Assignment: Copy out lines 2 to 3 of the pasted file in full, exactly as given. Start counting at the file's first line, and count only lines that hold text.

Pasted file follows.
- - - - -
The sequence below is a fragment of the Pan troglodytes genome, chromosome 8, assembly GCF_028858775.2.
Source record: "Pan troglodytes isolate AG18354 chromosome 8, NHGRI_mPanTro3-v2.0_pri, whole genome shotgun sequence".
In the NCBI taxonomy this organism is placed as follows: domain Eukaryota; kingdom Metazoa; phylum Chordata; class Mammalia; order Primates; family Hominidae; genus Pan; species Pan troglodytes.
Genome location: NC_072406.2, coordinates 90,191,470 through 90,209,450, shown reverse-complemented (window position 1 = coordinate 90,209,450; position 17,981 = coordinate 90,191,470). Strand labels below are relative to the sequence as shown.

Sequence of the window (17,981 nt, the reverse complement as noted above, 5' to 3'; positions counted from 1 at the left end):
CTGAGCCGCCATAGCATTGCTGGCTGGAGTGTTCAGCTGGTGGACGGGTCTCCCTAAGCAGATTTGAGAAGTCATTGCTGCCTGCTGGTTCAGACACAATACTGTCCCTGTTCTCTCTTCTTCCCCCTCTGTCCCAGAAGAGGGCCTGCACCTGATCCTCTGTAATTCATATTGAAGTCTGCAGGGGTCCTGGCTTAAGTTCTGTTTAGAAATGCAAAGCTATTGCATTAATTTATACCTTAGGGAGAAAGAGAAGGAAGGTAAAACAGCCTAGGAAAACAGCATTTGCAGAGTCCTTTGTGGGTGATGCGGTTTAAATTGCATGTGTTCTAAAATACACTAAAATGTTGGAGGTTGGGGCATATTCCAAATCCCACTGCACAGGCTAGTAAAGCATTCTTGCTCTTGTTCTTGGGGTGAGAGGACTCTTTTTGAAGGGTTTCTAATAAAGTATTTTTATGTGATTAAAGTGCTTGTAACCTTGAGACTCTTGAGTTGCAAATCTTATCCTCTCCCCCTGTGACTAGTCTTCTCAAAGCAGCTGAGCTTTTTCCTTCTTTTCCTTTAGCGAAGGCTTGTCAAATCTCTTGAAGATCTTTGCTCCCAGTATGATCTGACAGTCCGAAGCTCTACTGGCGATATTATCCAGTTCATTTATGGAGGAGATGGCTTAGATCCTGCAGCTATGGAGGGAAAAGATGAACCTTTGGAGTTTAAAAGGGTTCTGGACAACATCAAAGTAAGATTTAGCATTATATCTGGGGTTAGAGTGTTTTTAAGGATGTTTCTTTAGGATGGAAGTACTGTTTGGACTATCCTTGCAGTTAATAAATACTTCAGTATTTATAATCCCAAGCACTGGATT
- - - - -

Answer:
Source record: "Pan troglodytes isolate AG18354 chromosome 8, NHGRI_mPanTro3-v2.0_pri, whole genome shotgun sequence".
In the NCBI taxonomy this organism is placed as follows: domain Eukaryota; kingdom Metazoa; phylum Chordata; class Mammalia; order Primates; family Hominidae; genus Pan; species Pan troglodytes.